Two examples of British engineering, the new Range Rover Sport and the legendary Supermarine Spitfire, have engaged in a unique duel to measure their off-road mastery. The Range Rover Sport, the fastest production Land Rover to date, representing the latest advances in all-terrain performance has been pitted against Britain’s most famous fighter aircraft in a high speed off-road race along the grass airstrip at the Goodwood Aerodrome in Sussex.
Land Rover was invited to take part in the challenge, formulated by Goodwood’s FortyOneSix.com website. It provided a perfect curtain raiser for the Festival of Speed weekend, where the new Range Rover Sport will be making its U.K. debut.
The race – the first of its kind at the airfield – involved a straight drag run down and back on the runway, punctuated by a nimble U-turn. It was particularly challenging being conducted on the bumpy grass airfield, notorious for being a low traction surface.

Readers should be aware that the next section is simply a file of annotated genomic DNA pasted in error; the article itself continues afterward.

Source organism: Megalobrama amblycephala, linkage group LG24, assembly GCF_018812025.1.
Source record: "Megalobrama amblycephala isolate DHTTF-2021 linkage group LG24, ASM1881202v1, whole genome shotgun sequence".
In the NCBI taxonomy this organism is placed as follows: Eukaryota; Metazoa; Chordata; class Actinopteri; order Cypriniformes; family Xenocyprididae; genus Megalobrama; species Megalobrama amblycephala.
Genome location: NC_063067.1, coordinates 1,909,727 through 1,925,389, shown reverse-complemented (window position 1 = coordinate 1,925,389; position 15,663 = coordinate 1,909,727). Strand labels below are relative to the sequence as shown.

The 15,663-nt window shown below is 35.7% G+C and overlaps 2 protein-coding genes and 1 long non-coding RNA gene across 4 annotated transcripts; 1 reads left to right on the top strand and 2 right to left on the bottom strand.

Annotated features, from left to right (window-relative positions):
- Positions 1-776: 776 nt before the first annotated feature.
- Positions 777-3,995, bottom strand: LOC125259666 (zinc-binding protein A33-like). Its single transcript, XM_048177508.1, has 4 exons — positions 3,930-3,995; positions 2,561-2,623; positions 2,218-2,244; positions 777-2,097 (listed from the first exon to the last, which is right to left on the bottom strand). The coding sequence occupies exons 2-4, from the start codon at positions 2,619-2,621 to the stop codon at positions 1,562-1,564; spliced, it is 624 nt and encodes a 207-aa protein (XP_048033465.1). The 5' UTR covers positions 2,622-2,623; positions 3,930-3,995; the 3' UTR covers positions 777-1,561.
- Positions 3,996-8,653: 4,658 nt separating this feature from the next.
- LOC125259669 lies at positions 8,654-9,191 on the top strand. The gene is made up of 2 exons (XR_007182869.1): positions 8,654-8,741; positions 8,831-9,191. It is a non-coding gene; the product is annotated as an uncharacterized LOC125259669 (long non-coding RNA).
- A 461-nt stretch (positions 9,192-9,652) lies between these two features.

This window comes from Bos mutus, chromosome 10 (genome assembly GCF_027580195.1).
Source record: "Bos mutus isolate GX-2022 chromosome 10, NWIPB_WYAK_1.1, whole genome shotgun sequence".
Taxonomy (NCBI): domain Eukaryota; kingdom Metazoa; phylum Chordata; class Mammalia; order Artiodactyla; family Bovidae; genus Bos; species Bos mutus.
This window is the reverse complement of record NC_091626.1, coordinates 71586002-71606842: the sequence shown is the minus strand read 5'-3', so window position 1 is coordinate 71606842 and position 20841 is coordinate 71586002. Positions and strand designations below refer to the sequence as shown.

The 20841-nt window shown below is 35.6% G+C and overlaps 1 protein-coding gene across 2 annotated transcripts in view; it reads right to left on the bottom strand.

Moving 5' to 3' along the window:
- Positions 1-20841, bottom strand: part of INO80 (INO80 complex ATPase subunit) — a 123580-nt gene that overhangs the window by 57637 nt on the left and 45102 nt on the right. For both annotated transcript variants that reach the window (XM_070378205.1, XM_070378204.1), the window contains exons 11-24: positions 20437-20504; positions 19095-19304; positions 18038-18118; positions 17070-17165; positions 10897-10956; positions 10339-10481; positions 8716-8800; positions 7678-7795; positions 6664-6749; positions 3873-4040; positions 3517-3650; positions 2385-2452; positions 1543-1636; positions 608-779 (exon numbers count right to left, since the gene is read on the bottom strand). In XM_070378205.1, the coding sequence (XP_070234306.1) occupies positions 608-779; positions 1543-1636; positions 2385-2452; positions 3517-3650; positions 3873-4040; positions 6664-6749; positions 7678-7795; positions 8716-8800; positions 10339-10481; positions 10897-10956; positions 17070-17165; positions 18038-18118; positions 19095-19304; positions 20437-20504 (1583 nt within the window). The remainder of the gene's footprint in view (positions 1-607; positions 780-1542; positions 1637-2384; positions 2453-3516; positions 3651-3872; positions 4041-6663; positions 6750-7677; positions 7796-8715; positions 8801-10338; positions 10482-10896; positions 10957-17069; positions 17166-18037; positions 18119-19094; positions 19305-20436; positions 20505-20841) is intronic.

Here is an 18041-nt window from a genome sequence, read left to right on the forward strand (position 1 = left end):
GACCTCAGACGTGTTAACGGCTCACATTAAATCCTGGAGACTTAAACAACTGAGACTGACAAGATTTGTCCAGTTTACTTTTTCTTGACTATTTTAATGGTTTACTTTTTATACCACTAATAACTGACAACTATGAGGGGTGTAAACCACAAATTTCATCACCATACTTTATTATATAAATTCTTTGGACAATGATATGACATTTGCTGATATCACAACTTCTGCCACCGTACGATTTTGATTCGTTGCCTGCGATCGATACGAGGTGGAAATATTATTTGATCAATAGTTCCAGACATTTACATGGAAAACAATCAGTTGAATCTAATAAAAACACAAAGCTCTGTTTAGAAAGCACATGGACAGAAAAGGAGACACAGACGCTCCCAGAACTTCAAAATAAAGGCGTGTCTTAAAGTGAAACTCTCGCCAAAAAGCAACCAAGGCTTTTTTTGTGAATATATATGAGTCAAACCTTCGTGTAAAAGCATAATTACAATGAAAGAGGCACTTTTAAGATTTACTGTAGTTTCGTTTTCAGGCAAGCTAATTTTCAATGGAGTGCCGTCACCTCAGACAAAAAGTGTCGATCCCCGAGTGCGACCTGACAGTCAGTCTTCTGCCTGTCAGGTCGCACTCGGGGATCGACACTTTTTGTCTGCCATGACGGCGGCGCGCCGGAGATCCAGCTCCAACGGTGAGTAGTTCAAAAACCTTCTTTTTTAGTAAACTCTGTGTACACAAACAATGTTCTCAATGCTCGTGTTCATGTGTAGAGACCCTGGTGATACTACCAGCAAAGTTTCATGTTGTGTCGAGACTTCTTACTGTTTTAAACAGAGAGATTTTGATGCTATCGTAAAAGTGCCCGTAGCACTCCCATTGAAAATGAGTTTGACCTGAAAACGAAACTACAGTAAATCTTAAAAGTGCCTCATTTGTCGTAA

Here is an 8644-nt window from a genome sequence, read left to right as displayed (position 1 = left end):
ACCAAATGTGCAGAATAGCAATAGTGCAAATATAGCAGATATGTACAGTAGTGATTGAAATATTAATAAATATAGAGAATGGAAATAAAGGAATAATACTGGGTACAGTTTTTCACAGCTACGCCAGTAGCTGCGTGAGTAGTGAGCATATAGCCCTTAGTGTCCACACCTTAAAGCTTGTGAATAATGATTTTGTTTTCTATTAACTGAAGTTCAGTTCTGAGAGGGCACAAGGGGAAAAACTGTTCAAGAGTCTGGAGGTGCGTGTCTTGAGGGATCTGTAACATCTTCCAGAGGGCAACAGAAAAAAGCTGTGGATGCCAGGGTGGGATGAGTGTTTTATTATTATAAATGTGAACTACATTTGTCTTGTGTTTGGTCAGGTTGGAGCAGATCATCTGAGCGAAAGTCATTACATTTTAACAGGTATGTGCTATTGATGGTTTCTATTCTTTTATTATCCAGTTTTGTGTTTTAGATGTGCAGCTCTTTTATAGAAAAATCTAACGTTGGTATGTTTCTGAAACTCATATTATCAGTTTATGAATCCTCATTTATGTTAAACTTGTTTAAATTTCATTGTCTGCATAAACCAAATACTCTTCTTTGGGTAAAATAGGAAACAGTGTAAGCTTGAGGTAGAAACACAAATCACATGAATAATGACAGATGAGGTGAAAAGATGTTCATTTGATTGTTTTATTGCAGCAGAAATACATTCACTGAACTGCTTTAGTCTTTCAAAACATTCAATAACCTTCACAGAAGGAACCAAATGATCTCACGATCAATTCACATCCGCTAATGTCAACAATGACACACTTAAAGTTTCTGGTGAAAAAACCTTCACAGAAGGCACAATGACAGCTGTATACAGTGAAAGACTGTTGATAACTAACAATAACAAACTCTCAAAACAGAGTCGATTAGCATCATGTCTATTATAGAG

The Vickers Supermarine Spitfire lined up for the contest was a 1945-vintage model, piloted by Matt Jones from the Boultbee Flight Academy. Powered by a 1,750bhp V12 Merlin engine, it has a maximum airspeed of 643km/h, and its typical acceleration on take-off is up to 128km/h before the wheels leave the ground, making it a strong contender for victory against the Land Rover.
Mike Cross, Jaguar Land Rover’s Chief Vehicle Integrity Engineer, was at the wheel of the All New Range Rover Sport powered by a 5.0-litre supercharged V8 model with 510bhp. Even though grass is one of the most challenging terrains, Cross still managed to clock a top speed of 209km/h before braking for the mid-race turn.
Cross explained that Land Rover was pleased to take up the challenge, “The team couldn’t resist the challenge laid down and to race such a British icon. It’s always difficult to find traction from a standing start on grass, but the Range Rover Sport made a great launch off the line. I was surprised by how bumpy the course was as I accelerated up to 209km/h, and of course the other extreme challenge is to brake in time for the turn-around, but the car felt composed throughout the whole run.”